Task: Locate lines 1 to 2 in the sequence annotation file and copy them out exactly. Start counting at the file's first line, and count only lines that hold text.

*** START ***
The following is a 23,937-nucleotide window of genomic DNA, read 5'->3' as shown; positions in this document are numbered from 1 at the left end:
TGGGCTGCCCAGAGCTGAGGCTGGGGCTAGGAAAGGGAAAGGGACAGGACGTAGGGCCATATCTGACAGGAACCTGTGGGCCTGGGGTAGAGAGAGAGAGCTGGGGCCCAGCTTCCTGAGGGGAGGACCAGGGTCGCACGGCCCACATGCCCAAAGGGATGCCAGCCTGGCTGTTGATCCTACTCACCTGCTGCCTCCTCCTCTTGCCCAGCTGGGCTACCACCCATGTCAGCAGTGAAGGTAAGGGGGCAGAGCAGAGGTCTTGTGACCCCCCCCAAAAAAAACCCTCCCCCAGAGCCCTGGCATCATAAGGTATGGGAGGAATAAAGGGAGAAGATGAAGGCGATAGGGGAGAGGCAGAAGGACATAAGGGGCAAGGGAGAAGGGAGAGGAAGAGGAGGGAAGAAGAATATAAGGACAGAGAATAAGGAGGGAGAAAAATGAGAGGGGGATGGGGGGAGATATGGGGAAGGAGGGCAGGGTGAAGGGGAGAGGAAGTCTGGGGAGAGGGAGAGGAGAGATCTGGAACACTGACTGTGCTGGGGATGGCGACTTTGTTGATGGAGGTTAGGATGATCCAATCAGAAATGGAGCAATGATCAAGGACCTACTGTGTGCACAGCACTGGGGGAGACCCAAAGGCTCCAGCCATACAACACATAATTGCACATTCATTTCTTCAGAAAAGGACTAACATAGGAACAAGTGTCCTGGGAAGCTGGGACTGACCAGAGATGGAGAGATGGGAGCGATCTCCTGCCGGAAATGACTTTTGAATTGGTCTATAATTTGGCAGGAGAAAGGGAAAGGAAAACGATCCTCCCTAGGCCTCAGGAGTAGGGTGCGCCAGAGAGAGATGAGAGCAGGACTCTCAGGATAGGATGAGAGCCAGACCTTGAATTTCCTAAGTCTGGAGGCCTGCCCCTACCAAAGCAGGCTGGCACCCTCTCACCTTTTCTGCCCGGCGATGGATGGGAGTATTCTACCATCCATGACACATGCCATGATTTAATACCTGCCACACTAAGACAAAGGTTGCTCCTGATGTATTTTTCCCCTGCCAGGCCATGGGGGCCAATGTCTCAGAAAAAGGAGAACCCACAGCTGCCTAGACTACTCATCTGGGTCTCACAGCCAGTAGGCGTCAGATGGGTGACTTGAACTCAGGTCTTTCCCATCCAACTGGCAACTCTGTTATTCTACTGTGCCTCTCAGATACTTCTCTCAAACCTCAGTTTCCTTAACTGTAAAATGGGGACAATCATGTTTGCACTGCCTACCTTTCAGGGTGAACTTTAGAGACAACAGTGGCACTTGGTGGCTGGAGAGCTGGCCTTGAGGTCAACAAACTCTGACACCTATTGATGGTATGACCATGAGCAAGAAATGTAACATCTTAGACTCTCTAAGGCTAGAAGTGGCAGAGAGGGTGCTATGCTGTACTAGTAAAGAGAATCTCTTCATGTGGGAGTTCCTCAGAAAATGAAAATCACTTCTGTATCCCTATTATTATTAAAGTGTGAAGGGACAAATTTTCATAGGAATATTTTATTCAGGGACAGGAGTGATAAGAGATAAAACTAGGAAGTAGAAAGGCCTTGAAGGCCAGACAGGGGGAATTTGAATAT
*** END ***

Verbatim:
The following is a 23,937-nucleotide window of genomic DNA, read 5'->3' as shown; positions in this document are numbered from 1 at the left end:
TGGGCTGCCCAGAGCTGAGGCTGGGGCTAGGAAAGGGAAAGGGACAGGACGTAGGGCCATATCTGACAGGAACCTGTGGGCCTGGGGTAGAGAGAGAGAGCTGGGGCCCAGCTTCCTGAGGGGAGGACCAGGGTCGCACGGCCCACATGCCCAAAGGGATGCCAGCCTGGCTGTTGATCCTACTCACCTGCTGCCTCCTCCTCTTGCCCAGCTGGGCTACCACCCATGTCAGCAGTGAAGGTAAGGGGGCAGAGCAGAGGTCTTGTGACCCCCCCCAAAAAAAACCCTCCCCCAGAGCCCTGGCATCATAAGGTATGGGAGGAATAAAGGGAGAAGATGAAGGCGATAGGGGAGAGGCAGAAGGACATAAGGGGCAAGGGAGAAGGGAGAGGAAGAGGAGGGAAGAAGAATATAAGGACAGAGAATAAGGAGGGAGAAAAATGAGAGGGGGATGGGGGGAGATATGGGGAAGGAGGGCAGGGTGAAGGGGAGAGGAAGTCTGGGGAGAGGGAGAGGAGAGATCTGGAACACTGACTGTGCTGGGGATGGCGACTTTGTTGATGGAGGTTAGGATGATCCAATCAGAAATGGAGCAATGATCAAGGACCTACTGTGTGCACAGCACTGGGGGAGACCCAAAGGCTCCAGCCATACAACACATAATTGCACATTCATTTCTTCAGAAAAGGACTAACATAGGAACAAGTGTCCTGGGAAGCTGGGACTGACCAGAGATGGAGAGATGGGAGCGATCTCCTGCCGGAAATGACTTTTGAATTGGTCTATAATTTGGCAGGAGAAAGGGAAAGGAAAACGATCCTCCCTAGGCCTCAGGAGTAGGGTGCGCCAGAGAGAGATGAGAGCAGGACTCTCAGGATAGGATGAGAGCCAGACCTTGAATTTCCTAAGTCTGGAGGCCTGCCCCTACCAAAGCAGGCTGGCACCCTCTCACCTTTTCTGCCCGGCGATGGATGGGAGTATTCTACCATCCATGACACATGCCATGATTTAATACCTGCCACACTAAGACAAAGGTTGCTCCTGATGTATTTTTCCCCTGCCAGGCCATGGGGGCCAATGTCTCAGAAAAAGGAGAACCCACAGCTGCCTAGACTACTCATCTGGGTCTCACAGCCAGTAGGCGTCAGATGGGTGACTTGAACTCAGGTCTTTCCCATCCAACTGGCAACTCTGTTATTCTACTGTGCCTCTCAGATACTTCTCTCAAACCTCAGTTTCCTTAACTGTAAAATGGGGACAATCATGTTTGCACTGCCTACCTTTCAGGGTGAACTTTAGAGACAACAGTGGCACTTGGTGGCTGGAGAGCTGGCCTTGAGGTCAACAAACTCTGACACCTATTGATGGTATGACCATGAGCAAGAAATGTAACATCTTAGACTCTCTAAGGCTAGAAGTGGCAGAGAGGGTGCTATGCTGTACTAGTAAAGAGAATCTCTTCATGTGGGAGTTCCTCAGAAAATGAAAATCACTTCTGTATCCCTATTATTATTAAAGTGTGAAGGGACAAATTTTCATAGGAATATTTTATTCAGGGACAGGAGTGATAAGAGATAAAACTAGGAAGTAGAAAGGCCTTGAAGGCCAGACAGGGGGAATTTGAATAT